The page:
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Kuzich v. Homestreet Bank

United States District Court, D. Arizona

August 15, 2018

Katherine Kuzich, Plaintiff,
v.
Homestreet Bank, et al., Defendants.

          ORDER

          HONORABLE G. MURRAY SNOW UNITED STATES DISTRICT JUDGE

         Pending before the Court is Plaintiff Katherine Kuzich's Motion for Conditional FLSA Collective Action Certification and Notice. (Doc. 40). For the following reasons, the Motion is granted in part and denied in part.

         BACKGROUND

         Defendant HomeStreet Bank provides various consumer and commercial bank services, including residential lending. As part of its operation, HomeStreet Bank employs four different levels of Loan Processors[1] with varying degrees of responsibility to assist with the processing of loan documents. HomeStreet Bank classifies Loan Processors as non-exempt, hourly employees who are eligible for overtime pay under the Fair Labor Standards Act (“FLSA”).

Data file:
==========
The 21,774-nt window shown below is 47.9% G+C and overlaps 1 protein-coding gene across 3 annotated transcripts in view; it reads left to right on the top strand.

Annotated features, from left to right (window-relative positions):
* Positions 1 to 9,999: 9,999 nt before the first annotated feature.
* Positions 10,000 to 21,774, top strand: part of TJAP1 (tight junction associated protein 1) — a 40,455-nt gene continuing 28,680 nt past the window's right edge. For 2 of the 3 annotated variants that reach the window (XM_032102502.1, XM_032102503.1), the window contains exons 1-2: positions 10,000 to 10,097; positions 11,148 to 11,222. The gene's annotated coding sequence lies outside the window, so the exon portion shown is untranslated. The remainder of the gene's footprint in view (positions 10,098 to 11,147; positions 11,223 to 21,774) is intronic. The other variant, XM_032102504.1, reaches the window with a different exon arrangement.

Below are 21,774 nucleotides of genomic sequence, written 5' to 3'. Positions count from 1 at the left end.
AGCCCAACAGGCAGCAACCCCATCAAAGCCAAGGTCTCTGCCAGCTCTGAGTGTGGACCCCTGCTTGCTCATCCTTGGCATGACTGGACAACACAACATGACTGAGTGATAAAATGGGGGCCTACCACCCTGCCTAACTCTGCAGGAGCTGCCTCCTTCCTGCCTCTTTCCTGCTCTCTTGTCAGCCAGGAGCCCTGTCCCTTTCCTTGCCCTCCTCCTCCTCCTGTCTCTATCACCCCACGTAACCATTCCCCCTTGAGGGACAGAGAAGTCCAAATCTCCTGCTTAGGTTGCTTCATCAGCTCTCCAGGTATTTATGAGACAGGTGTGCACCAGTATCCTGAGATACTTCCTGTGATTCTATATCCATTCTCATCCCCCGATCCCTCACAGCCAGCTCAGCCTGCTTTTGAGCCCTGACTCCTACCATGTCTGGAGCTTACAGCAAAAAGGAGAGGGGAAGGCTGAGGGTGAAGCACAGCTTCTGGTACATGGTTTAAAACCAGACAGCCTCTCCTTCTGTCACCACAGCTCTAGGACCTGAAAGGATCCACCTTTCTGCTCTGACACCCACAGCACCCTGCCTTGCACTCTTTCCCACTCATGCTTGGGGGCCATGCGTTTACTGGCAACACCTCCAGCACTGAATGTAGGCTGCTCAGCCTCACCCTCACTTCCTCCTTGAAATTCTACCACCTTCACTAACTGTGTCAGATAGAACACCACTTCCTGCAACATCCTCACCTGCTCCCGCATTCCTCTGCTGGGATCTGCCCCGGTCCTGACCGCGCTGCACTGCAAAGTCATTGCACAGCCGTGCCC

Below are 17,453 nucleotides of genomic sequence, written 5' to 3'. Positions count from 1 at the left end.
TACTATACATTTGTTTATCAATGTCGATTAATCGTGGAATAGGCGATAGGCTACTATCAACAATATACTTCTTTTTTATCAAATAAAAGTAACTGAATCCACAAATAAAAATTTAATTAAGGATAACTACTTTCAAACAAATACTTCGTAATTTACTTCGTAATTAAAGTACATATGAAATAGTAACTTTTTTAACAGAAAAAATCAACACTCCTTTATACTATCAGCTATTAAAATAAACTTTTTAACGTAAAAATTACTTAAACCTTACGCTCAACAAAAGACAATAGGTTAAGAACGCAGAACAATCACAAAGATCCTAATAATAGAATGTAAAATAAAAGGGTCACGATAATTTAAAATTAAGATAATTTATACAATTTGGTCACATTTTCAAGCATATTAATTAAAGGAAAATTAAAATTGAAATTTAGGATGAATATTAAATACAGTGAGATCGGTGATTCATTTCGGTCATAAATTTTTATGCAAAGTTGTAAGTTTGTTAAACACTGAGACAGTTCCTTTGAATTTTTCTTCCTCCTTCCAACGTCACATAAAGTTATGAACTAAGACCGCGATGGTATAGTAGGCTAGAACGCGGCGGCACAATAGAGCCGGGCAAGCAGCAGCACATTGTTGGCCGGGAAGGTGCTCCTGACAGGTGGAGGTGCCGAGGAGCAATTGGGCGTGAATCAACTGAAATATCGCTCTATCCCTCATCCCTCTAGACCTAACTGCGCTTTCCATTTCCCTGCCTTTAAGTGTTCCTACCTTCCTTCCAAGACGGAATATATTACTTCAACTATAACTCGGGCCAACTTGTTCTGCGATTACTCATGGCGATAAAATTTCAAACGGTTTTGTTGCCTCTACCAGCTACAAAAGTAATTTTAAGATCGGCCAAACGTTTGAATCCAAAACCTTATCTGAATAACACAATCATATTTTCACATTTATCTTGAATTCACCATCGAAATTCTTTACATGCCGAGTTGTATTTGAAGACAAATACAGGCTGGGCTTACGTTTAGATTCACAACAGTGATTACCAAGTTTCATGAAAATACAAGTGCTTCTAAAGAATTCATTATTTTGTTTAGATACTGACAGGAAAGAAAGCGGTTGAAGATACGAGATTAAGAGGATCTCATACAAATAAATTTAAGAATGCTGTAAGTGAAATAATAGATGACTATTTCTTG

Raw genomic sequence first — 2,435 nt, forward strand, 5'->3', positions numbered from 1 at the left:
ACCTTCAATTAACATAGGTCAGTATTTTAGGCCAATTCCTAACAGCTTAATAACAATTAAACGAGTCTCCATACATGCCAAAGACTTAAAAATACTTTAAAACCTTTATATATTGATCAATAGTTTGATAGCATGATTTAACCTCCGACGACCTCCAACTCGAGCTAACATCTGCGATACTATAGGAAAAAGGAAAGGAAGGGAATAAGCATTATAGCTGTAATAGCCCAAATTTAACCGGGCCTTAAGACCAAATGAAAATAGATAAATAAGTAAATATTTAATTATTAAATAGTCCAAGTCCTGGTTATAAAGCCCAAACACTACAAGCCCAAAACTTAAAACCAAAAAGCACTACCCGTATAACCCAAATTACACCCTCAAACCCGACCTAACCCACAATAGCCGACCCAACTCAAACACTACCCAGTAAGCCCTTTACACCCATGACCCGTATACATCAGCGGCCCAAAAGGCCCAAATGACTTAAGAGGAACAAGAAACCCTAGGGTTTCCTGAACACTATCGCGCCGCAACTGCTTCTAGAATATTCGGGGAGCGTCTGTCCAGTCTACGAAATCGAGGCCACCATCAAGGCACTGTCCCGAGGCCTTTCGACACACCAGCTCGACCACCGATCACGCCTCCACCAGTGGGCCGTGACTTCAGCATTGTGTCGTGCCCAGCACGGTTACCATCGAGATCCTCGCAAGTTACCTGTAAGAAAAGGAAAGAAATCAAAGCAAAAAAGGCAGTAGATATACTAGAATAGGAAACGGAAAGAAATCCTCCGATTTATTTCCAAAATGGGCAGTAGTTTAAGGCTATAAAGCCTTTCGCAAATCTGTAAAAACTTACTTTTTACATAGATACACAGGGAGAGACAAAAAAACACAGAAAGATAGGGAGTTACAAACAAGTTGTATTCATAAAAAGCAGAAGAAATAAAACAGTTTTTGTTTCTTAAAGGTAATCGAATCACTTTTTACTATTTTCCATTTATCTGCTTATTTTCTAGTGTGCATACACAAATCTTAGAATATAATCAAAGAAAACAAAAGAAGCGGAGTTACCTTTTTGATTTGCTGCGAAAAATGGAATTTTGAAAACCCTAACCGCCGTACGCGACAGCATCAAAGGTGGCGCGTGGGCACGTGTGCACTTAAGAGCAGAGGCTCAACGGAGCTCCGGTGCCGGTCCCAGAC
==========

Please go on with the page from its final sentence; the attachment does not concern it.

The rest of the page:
Plaintiff Katherine Kuzich worked as a Loan Processor III for HomeStreet Bank at their Scottsdale, Arizona location. (Doc. 40-3 ¶ 2). Ms. Kuzich signed a declaration alleging that HomeStreet management encouraged her to process and close mortgage loans outside of normal working hours and to not report these additional hours. (Doc. 40-3 ¶¶ 10-11). Thus, HomeStreet Bank never paid Ms. Kuzich overtime for this additional work. (Doc. 40-3 ¶ 10). Based on her observations at work, Ms. Kuzich understood that other HomeStreet Processors had similar obligations after normal working hours and were not being paid for all of the overtime hours worked. (Doc. 40-3 ¶¶ 6, 12-13). At least six other employees who worked as a Processor III for HomeStreet in Arizona and California signed a nearly identical declaration, where they all declared, “I regularly worked ‘off the clock' and HomeStreet did not pay me for this work, ” and “[m]y manager discouraged me from reporting all of my overtime hours.” (Docs. 40-4 through 40-9 at ¶ 9).